June has two birthstones, the pearl and the alexandrite. In this post, I want to talk about the pearl and in particular, the freshwater pearl. Freshwater pearls have been used in jewellery for centuries and are still used today. The natural seed pearl is something we see in a lot of antique and modern jewellery. However, natural large spherical pearls were incredibly rare and expensive and the quest began to produce a cultured spherical pearl Cultured pearls began to be produced commercially in Japan from around the early 1920s. The focus of the cultured pearl industry was on salt water oyster cultivation while freshwater cultured pearl production using mussels was less developed. Generally, freshwater cultured pearls were considered to be inferior to the cultured salt water pearls. They were usually smaller, often odd shaped, rarely perfectly round and lacking an unblemished lustre.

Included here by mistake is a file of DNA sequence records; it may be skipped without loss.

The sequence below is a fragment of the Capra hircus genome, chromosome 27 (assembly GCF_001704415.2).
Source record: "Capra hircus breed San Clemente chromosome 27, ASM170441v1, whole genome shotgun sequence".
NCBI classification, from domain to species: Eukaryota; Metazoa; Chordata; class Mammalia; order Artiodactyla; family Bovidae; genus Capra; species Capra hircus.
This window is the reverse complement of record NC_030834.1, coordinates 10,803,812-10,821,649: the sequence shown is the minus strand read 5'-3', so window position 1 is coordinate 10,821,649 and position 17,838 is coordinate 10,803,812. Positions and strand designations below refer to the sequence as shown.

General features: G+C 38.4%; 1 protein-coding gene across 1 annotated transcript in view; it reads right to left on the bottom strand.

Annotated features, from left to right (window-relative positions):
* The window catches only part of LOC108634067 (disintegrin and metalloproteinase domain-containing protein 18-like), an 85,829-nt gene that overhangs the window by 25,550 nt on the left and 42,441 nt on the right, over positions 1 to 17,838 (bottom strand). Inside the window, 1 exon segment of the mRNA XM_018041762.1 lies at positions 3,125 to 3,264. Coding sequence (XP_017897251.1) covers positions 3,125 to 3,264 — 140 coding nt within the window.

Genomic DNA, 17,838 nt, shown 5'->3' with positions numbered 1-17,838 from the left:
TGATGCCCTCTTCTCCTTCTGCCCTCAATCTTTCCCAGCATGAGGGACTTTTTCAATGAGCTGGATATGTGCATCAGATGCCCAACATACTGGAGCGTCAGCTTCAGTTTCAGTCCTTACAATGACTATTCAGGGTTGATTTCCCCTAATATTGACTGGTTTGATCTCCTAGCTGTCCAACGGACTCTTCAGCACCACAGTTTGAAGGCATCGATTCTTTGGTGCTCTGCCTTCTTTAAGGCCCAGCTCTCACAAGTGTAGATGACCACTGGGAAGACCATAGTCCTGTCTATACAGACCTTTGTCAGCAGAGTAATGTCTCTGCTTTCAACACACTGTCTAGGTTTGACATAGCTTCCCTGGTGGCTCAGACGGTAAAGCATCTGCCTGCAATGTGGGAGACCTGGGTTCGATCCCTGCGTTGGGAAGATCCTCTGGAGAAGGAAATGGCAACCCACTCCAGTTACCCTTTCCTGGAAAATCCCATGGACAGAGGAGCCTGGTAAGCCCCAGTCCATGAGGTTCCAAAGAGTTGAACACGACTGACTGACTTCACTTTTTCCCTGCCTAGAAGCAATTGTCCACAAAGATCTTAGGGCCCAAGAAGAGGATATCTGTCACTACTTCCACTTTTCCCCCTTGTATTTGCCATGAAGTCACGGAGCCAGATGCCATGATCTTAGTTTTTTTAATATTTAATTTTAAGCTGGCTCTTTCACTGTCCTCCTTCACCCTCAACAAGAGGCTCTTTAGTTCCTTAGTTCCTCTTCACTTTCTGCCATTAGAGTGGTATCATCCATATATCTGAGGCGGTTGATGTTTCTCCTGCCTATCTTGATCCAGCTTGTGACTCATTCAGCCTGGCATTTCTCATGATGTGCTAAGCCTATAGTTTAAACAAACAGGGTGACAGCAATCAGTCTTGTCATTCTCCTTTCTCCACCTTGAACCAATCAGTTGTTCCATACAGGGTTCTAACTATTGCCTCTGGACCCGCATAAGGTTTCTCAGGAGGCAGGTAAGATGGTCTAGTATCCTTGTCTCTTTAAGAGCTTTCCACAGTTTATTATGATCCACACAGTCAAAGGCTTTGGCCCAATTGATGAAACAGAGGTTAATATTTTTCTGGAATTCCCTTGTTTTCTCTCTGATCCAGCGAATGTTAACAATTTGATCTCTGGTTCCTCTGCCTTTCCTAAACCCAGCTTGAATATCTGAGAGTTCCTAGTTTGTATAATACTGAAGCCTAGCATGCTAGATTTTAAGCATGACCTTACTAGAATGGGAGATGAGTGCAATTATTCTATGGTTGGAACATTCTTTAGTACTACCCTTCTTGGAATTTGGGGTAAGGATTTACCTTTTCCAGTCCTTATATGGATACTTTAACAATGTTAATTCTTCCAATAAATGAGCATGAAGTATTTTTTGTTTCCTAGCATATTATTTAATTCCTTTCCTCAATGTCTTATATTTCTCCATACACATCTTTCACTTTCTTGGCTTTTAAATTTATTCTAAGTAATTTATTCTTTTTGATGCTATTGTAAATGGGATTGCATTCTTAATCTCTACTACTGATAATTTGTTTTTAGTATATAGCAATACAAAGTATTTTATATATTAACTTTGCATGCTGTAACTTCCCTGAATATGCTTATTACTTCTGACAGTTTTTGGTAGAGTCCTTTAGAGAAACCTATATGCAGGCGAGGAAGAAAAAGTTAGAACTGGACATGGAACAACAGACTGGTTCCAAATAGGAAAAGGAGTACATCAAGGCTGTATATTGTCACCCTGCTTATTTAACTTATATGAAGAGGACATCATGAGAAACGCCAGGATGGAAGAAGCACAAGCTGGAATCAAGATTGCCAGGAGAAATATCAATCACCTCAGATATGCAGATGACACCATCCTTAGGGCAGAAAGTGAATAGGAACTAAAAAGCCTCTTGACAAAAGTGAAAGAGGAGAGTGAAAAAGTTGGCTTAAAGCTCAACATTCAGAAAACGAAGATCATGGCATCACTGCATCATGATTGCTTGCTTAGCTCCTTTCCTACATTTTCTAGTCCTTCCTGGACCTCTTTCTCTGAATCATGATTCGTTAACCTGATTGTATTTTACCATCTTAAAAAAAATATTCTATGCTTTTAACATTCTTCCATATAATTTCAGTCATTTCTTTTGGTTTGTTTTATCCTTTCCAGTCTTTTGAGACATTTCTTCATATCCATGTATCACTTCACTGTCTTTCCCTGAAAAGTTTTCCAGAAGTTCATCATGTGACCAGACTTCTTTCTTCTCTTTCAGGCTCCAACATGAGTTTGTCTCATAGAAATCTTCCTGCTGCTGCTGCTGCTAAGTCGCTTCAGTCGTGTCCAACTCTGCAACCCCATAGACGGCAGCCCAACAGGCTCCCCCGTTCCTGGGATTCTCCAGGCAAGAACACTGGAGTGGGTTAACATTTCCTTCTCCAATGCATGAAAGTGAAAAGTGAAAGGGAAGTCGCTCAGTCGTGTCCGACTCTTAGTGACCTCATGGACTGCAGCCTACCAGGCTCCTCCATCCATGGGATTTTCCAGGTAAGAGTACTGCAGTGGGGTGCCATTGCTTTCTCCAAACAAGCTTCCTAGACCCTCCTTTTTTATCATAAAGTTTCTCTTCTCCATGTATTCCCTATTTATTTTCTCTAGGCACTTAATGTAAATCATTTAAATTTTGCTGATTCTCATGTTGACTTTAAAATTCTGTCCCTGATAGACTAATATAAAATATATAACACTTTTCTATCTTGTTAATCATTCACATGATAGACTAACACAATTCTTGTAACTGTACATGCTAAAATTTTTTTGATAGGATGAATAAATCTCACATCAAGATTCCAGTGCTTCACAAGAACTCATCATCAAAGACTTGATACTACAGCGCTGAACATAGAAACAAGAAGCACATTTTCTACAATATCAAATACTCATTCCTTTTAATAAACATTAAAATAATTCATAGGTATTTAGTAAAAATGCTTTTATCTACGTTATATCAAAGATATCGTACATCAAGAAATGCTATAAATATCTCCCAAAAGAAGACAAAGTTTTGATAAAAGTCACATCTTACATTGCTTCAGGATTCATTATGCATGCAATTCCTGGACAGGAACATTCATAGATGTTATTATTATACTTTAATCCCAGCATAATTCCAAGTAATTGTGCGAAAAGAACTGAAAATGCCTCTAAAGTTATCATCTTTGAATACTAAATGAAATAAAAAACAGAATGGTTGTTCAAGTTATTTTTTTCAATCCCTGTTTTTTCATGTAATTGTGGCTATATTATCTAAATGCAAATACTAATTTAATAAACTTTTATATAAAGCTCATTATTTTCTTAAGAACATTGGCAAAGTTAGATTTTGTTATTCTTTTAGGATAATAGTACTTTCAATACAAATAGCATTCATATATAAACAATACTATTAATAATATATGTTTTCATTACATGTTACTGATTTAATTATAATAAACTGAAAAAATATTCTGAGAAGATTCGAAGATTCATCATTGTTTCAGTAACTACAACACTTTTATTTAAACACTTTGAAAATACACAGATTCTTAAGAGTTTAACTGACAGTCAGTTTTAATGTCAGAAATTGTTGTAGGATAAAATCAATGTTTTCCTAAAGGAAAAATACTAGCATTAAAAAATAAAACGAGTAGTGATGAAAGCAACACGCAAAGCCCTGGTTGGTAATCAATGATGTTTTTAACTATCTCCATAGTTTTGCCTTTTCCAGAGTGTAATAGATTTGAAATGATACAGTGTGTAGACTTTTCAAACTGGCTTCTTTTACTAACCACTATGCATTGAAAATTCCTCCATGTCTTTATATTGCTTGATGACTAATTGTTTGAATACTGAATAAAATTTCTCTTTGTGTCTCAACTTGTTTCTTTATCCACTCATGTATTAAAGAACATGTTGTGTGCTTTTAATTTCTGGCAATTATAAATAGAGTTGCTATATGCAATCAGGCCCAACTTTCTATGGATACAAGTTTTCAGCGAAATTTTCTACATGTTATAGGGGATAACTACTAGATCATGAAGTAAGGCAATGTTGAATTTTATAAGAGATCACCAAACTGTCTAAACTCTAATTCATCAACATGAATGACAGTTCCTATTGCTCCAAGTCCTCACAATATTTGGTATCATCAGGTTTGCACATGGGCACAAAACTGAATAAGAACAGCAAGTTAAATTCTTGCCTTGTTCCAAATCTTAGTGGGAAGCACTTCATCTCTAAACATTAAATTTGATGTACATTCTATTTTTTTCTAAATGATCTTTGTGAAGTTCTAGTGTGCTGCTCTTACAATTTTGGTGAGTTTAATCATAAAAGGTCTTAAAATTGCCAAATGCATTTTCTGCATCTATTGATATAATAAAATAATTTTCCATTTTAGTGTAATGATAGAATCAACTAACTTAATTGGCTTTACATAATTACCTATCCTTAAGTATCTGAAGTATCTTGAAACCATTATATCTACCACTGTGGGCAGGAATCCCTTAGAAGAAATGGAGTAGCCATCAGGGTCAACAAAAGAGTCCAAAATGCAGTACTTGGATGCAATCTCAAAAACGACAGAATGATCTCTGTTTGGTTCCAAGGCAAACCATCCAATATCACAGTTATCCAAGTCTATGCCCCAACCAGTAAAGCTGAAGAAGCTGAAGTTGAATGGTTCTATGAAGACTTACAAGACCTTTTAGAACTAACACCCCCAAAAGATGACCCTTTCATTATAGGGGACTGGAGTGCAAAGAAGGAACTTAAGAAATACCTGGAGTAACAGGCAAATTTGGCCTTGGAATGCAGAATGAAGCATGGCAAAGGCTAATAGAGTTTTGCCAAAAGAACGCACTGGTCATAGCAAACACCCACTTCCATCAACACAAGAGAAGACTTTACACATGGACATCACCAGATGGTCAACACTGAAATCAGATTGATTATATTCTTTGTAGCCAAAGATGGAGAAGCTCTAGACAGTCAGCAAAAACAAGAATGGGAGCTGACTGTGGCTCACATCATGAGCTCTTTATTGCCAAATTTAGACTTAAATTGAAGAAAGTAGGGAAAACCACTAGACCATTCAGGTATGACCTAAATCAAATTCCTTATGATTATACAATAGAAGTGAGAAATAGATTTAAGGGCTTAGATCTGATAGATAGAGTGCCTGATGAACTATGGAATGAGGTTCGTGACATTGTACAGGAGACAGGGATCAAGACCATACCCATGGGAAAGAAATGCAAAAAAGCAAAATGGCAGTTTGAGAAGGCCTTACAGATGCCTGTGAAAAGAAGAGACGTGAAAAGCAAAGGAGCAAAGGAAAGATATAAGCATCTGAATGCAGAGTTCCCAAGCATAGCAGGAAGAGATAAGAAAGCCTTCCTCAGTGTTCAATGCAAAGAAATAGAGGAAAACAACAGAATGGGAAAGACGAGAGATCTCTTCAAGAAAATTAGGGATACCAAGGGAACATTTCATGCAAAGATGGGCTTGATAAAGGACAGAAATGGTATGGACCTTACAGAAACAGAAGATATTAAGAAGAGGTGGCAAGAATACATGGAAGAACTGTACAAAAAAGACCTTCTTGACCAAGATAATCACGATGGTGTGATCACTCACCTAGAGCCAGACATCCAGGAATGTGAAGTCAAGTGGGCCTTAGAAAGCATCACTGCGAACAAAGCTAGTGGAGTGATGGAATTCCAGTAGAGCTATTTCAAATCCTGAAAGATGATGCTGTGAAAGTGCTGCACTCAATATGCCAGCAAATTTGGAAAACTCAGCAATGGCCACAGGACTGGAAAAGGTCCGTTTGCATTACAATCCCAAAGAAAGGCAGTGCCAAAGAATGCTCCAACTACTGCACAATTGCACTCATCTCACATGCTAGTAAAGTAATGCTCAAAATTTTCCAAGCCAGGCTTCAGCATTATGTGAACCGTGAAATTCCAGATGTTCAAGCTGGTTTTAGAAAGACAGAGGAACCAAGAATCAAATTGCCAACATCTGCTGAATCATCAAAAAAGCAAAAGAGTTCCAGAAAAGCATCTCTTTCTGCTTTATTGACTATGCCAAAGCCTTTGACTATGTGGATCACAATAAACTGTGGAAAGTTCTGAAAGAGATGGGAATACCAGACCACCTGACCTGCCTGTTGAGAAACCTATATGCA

Last year, I attended a pearl threading course in Melbourne. The instructor had a big selection of pearls to show us and the ones that took my eye were some beautiful spherical multi-coloured freshwater pearls from China. The colours ranged from cream through to pinks and pale purples, even some pale peachy gold ones. They were also huge, more akin to south sea pearls in size.
In the early 1990s, the Chinese pearl industry had began to experiment with new techniques to enhance the quality of their freshwater pearls. The pearl mussel, Hyriopsis Cumingii, is used to produce these beautiful freshwater pearls. The pearl colour depends on the colour of the shell and can be white, purple, peach or pink. The pearls can reach sizes bigger than 15 mm in diameter.